Long Days

These days sunup to sundown makes for very long days.  I write these posts at night and post them next morning.  I’m sitting down to write this one at 9:12, after a very long day on the farm.   I’m going to sleep well tonight.

I’ve decided to get all the gardens cultivated and tended before I start cutting hay.  The quality of the hay decreases the longer I wait, but the process of cutting, raking and baling it will take several days and I don’t want the gardens to get overrun while that’s happening. 

One of the first things I tackled yesterday morning was the cantaloupe garden.  It was in danger of being taken over by grass, so I spent a couple of hours in it with a hoe.


The green tint to the rows is grass.


The cantaloupe seedling (in the middle) is surrounded by grass.


Note the difference between the rows on the right (visited by me and my trusty hoe) and those on the left.


One row to go.


Much better.  Now the canaloupes will have a fighting chance. 


Getting the tomatoes staked was another major job I tackled.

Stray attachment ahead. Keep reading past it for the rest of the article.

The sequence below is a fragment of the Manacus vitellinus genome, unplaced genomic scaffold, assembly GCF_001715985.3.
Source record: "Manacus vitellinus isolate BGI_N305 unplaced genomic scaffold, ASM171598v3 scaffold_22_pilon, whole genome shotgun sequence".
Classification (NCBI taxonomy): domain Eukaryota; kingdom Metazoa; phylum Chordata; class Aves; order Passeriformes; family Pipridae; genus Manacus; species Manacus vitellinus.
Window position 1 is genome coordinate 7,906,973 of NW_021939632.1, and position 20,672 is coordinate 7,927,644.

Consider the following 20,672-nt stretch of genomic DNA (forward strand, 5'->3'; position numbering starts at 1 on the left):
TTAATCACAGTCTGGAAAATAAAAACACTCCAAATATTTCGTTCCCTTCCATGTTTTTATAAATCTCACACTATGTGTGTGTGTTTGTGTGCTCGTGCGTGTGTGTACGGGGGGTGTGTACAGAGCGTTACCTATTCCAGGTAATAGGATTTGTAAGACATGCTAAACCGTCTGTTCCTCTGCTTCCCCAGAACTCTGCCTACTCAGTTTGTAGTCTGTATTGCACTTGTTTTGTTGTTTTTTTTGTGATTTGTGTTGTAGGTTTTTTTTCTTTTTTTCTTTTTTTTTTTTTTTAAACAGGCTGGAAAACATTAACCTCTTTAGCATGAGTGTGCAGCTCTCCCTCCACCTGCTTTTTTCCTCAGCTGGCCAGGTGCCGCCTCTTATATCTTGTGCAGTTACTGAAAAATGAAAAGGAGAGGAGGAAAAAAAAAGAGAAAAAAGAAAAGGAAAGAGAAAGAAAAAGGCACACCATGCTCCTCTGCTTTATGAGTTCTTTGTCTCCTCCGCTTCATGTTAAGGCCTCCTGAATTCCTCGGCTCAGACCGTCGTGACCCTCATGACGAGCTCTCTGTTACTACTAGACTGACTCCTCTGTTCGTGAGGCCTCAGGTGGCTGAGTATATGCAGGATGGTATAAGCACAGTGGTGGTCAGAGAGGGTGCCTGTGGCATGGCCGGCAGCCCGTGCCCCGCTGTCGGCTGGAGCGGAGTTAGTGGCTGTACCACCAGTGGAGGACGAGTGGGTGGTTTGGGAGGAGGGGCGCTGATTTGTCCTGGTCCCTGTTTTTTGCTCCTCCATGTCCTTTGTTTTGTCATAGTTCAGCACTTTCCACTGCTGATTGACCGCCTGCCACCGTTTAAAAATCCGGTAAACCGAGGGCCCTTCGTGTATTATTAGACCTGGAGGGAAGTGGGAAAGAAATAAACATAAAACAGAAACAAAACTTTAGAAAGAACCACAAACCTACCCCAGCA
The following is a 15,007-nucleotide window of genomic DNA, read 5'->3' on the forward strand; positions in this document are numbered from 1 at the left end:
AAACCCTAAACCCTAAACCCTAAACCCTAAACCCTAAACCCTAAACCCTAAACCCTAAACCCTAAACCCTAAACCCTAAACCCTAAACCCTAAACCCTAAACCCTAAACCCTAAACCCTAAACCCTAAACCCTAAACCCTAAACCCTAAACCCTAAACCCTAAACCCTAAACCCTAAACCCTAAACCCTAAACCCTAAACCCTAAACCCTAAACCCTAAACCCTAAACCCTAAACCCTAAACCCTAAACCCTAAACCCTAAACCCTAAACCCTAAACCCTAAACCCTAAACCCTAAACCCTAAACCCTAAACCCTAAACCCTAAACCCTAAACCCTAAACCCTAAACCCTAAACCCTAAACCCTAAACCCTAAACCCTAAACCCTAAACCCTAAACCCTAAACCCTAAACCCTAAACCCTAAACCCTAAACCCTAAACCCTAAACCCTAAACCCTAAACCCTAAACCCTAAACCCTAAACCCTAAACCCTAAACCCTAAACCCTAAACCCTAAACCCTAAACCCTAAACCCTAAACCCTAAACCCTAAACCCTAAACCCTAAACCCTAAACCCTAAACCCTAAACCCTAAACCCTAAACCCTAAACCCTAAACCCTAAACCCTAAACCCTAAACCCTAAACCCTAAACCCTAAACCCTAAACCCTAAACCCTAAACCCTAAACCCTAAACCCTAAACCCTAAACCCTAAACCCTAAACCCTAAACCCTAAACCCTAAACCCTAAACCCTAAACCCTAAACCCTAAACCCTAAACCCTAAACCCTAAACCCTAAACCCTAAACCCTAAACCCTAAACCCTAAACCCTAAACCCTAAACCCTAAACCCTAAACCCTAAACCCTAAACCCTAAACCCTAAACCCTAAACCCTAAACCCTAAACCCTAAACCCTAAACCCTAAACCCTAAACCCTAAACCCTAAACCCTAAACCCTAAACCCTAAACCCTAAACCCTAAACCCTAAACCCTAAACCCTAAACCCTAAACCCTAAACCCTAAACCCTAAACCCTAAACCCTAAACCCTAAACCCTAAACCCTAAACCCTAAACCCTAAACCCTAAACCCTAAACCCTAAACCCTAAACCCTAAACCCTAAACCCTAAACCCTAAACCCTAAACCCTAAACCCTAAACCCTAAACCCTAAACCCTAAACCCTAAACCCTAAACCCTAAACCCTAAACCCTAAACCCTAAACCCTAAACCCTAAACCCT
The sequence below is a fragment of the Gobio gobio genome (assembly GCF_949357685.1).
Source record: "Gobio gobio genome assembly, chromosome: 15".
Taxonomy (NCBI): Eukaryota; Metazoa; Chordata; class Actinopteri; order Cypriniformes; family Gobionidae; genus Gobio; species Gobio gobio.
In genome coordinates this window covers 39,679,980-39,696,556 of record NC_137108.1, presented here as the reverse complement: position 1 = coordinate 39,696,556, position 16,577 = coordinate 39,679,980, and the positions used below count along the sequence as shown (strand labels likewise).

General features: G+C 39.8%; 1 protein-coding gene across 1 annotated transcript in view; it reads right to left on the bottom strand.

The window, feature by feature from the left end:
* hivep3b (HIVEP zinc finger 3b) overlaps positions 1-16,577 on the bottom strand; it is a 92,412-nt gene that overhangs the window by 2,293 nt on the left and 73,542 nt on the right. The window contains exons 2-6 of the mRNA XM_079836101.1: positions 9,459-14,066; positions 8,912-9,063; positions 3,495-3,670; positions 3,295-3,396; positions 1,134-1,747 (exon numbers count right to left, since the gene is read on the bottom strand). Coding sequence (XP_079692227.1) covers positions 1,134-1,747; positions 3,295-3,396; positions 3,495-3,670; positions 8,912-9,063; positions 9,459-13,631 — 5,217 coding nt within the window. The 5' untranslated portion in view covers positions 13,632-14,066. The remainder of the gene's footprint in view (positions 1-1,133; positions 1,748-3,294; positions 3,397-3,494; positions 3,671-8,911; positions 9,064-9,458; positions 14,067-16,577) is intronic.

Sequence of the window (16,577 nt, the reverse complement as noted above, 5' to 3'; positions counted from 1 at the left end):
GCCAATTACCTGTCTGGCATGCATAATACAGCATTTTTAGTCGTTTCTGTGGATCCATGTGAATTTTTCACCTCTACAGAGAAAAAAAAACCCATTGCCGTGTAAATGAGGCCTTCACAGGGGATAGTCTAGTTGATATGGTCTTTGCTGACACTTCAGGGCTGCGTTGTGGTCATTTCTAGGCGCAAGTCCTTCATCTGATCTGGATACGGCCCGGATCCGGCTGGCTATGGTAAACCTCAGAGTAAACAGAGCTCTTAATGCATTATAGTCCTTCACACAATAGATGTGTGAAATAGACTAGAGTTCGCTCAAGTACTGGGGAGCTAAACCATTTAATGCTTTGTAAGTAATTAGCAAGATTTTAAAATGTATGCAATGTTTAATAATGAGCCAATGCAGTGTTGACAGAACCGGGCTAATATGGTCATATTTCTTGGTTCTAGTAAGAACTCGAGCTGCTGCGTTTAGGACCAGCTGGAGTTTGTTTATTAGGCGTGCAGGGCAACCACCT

We grow large heirloom varieties that require support.  They’re starting to bloom and staking and tying them just couldn’t wait any longer.


After a lot more quality time with my hoe, cultivating around the plants, I had to drive a bunch of t-posts.  Hard work in the 90+ heat.


All done.


Cherie and I spent a lot of time setting up our new coops for the Dominecker chicks, who are nearly grown.  It’s way past time they moved out of the barn.  We ran out of daylight before getting them moved, so that job will have to wait till tomorrow.  I’ll post pictures of their graduation when it happens.

After feeding the pigs, tending a sick kid and squishing a lot of potato bugs, we walked up to our “old house,” which is having its balcony repaired.  Cherie worked on her herbs as it grew dark, in the company of her loyal pal Ginny.


With lightning bugs blinking around us, we walked home.  My mind was already on tomorrow’s list of things to do.

6 comments on “Long Days

  1. shoreacres says:

    That’s not just a full day’s work – that’s at least a day and a quarter’s work. Maybe a day and a half. But at least those 90 degree temperatures should help keep the hay dried out, yes?


    • Bill says:

      And that wasn’t all I did. I just have to think back on some of those lazy winter days. The hay hasn’t been cut yet so it doesn’t need to be dry. I couldn’t but think how nicely it would’ve dried in that heat had I cut it a couple of days ago. But I had to prioritize. Hopefully next week….


  2. What an astonishing commitment you have to the land, and to the folks who are seeking good healthy food to eat. There is no finer way to live on this earth than as a farmer, I truly believe that.


  3. Bob Braxton says:

    trusting not listing so much as to tip over


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